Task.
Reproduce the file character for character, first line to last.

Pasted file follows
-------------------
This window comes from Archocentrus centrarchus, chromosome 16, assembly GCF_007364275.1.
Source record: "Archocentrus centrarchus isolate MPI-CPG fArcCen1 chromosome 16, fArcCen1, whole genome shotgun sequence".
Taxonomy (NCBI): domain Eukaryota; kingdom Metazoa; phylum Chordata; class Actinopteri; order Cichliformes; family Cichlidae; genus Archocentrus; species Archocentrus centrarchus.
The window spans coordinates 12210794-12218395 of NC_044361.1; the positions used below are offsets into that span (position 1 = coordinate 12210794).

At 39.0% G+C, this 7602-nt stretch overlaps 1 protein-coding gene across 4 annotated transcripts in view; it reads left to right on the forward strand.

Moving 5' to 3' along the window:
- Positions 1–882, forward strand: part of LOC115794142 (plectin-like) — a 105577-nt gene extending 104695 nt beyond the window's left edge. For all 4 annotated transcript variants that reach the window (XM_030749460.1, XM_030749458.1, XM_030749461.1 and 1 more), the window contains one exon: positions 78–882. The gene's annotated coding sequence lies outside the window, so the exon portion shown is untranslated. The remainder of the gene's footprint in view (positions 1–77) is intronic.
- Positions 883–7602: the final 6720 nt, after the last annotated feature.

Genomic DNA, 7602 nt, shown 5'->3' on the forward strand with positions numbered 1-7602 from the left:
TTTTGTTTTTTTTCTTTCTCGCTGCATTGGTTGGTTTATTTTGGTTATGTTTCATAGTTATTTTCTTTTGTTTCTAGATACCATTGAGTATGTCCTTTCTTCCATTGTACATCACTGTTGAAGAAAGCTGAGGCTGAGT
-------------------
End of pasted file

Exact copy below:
This window comes from Archocentrus centrarchus, chromosome 16, assembly GCF_007364275.1.
Source record: "Archocentrus centrarchus isolate MPI-CPG fArcCen1 chromosome 16, fArcCen1, whole genome shotgun sequence".
Taxonomy (NCBI): domain Eukaryota; kingdom Metazoa; phylum Chordata; class Actinopteri; order Cichliformes; family Cichlidae; genus Archocentrus; species Archocentrus centrarchus.
The window spans coordinates 12210794-12218395 of NC_044361.1; the positions used below are offsets into that span (position 1 = coordinate 12210794).

At 39.0% G+C, this 7602-nt stretch overlaps 1 protein-coding gene across 4 annotated transcripts in view; it reads left to right on the forward strand.

Moving 5' to 3' along the window:
- Positions 1–882, forward strand: part of LOC115794142 (plectin-like) — a 105577-nt gene extending 104695 nt beyond the window's left edge. For all 4 annotated transcript variants that reach the window (XM_030749460.1, XM_030749458.1, XM_030749461.1 and 1 more), the window contains one exon: positions 78–882. The gene's annotated coding sequence lies outside the window, so the exon portion shown is untranslated. The remainder of the gene's footprint in view (positions 1–77) is intronic.
- Positions 883–7602: the final 6720 nt, after the last annotated feature.

Genomic DNA, 7602 nt, shown 5'->3' on the forward strand with positions numbered 1-7602 from the left:
TTTTGTTTTTTTTCTTTCTCGCTGCATTGGTTGGTTTATTTTGGTTATGTTTCATAGTTATTTTCTTTTGTTTCTAGATACCATTGAGTATGTCCTTTCTTCCATTGTACATCACTGTTGAAGAAAGCTGAGGCTGAGT